The novelty of my device, in so far as the theory is now known, resides in utilizing the.

the current comlid current set up in the earth with. a conductor and placing a receiver in the conductor so that the currents which would otherwise :tlow through the earth, flow through the horizontal conductor in shunt to the earth, ellect the rec a; 'larly in the waves it s1 iposed that V .equency osciilatir circuit sets up rapid oscillations between the two ends the honiontal conductor the high fr qu ncy currents generated by the source i o the ground at both ends the conductor and being propa ated outwardly over the earths surface. uch a horin ntal antenna. used in receiving should have some component pointing toward the wave source, The best arrangement i zontal antenna point as whole toward the source from which the waves come, and similarly the sending antenna should be directed toward the receiver. This fact indi cates that it is the current component which is being utilized.'

in prior systems the components out the electromagnetic waves utilized were the components at right angles to the direction of propagation, and therefore the efi cctiveness ot the apparatus depended to a considcrahle extent upon the height of the antenna: or loops used. in my system the component used is the component in the direction ot propagation, and it is tor this reason that the horizontal wires both at the sending and receiving ends should lie in the direction of propagation.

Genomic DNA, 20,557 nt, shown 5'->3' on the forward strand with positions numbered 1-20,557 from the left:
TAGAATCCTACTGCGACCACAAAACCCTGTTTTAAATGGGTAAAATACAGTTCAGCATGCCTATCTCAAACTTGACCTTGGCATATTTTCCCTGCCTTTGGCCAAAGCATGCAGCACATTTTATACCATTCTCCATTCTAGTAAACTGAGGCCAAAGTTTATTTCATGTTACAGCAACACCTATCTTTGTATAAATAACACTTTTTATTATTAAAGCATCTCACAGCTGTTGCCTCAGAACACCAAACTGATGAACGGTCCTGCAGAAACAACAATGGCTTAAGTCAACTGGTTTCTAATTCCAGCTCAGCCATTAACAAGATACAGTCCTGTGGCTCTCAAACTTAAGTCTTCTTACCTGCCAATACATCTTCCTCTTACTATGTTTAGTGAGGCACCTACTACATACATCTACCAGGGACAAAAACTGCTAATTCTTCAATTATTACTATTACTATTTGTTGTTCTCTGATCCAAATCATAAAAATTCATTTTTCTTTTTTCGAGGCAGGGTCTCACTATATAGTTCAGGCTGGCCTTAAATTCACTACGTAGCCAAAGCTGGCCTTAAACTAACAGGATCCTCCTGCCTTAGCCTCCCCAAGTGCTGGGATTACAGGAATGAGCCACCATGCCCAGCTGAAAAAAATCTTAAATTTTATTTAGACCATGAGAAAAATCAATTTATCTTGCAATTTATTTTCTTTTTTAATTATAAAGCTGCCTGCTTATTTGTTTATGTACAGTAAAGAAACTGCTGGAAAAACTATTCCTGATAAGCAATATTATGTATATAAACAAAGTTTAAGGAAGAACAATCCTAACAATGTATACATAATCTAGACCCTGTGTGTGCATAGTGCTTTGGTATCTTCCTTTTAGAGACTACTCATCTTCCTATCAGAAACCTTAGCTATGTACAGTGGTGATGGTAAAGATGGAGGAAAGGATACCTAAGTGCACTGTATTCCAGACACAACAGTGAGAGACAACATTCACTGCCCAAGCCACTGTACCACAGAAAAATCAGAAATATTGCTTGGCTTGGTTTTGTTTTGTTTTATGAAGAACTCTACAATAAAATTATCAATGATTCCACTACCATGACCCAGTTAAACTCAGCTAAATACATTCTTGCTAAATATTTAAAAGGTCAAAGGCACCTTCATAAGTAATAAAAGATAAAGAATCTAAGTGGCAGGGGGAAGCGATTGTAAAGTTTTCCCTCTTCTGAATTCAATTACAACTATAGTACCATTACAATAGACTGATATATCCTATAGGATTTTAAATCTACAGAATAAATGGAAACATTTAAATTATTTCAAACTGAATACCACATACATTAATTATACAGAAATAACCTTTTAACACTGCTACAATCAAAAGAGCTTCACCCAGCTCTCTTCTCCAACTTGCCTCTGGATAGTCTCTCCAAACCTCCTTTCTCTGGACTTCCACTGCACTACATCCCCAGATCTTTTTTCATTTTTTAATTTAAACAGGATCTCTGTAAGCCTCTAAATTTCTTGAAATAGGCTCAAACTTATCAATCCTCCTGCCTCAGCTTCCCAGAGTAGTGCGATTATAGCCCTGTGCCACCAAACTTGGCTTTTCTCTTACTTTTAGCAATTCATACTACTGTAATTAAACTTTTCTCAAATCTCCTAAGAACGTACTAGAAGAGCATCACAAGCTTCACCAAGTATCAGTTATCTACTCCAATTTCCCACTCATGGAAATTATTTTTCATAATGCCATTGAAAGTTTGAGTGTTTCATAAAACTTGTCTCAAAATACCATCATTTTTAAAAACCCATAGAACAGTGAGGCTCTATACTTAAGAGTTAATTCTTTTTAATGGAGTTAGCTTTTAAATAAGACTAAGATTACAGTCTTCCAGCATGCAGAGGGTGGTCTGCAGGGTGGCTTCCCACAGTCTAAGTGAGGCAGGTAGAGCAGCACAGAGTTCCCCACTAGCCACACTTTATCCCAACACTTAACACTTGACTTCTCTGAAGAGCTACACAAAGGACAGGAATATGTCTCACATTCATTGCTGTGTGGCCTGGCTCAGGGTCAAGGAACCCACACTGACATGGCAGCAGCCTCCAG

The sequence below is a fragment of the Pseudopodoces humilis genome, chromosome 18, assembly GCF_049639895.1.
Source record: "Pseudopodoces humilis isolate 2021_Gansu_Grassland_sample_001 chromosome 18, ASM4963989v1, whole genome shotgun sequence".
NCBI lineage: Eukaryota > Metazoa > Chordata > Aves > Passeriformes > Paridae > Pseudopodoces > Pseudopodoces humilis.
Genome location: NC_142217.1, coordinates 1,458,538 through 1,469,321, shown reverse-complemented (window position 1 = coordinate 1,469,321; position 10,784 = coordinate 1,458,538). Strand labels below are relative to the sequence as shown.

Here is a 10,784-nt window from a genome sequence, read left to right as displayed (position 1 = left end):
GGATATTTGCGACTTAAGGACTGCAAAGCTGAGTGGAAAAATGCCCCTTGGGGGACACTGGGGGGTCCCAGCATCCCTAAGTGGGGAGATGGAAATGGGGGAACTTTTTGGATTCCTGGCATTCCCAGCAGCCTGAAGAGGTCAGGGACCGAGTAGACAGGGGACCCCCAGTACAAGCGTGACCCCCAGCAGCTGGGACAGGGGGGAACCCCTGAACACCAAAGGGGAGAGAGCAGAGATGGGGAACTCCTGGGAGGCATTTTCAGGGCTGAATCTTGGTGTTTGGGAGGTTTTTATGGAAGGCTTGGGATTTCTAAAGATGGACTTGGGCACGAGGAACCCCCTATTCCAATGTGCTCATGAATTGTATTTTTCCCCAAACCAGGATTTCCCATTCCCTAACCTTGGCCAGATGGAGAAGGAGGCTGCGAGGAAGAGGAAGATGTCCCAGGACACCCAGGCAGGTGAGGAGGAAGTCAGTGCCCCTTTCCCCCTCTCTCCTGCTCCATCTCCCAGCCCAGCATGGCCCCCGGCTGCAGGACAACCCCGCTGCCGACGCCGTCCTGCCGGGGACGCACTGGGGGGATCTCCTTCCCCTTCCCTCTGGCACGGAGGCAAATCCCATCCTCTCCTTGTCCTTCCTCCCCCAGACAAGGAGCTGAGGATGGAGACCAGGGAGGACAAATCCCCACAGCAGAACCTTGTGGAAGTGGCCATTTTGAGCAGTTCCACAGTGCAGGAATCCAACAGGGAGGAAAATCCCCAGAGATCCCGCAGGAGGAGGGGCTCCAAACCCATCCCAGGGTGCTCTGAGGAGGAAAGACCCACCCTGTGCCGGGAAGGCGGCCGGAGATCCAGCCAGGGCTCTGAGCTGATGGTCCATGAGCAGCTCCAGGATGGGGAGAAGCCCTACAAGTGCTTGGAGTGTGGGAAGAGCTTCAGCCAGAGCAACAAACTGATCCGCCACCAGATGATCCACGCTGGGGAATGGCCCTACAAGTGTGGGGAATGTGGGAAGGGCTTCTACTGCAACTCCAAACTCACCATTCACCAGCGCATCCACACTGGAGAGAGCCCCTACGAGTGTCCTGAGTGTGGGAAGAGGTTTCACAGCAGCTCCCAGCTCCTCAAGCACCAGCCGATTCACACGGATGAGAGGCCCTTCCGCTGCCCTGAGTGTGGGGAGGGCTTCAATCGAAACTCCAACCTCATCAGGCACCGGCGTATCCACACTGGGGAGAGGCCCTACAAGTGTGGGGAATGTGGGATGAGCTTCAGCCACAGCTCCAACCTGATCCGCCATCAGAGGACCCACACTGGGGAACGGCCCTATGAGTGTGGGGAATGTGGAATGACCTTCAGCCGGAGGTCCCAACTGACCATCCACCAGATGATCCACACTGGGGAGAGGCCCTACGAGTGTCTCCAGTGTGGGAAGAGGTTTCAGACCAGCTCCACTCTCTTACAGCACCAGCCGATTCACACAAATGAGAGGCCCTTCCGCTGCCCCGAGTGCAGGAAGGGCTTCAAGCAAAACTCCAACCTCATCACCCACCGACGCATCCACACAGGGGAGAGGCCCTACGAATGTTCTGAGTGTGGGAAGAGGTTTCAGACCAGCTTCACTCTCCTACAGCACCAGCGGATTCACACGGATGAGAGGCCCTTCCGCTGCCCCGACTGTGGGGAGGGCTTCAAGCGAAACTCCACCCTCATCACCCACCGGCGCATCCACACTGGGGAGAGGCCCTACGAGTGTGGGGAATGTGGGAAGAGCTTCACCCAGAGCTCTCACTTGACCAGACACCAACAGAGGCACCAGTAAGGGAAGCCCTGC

, in lc igs. i and2, which illustrate respec tively the sending and receiving stations of an apparatus constructed in accordance with my i, vention, 2 represents the horizontal antenna, which preferabiy extends parallel with the surface of the ground and is supported on poles which be constructed like ordinary telephone poles, and grounded at the ends through variable capacities 3, which may he of any known construction. This antenna is of considerable length, and, as above stated, l have found an effective length oil? 600 feet to be suitable for trans mitting and receiving messages at a distance of 900 miles. Ordinary copper wire may be employed to constitute the antennm.- The sending instrument for sending the electric waves is interposed at some suitable point in the conductor, as l show at 4, the primary a of a transformer interposed in the antenna, the secondary i of which is in circuit with a condenser 5 and a spark gap 6. An electric generator 7 is in circuit with atransmitting key 8 and connected by a transformer 9, 10,130 circuit 10 and the cir-' cuit of the spark gap on opposite sides of the condenser 5. 1

In the receiving apparatus shown in Fig. 2 the antenna 2 may be ofconstruction similar to that in Fig". 1, and it is provided with to have the llO'lf'l;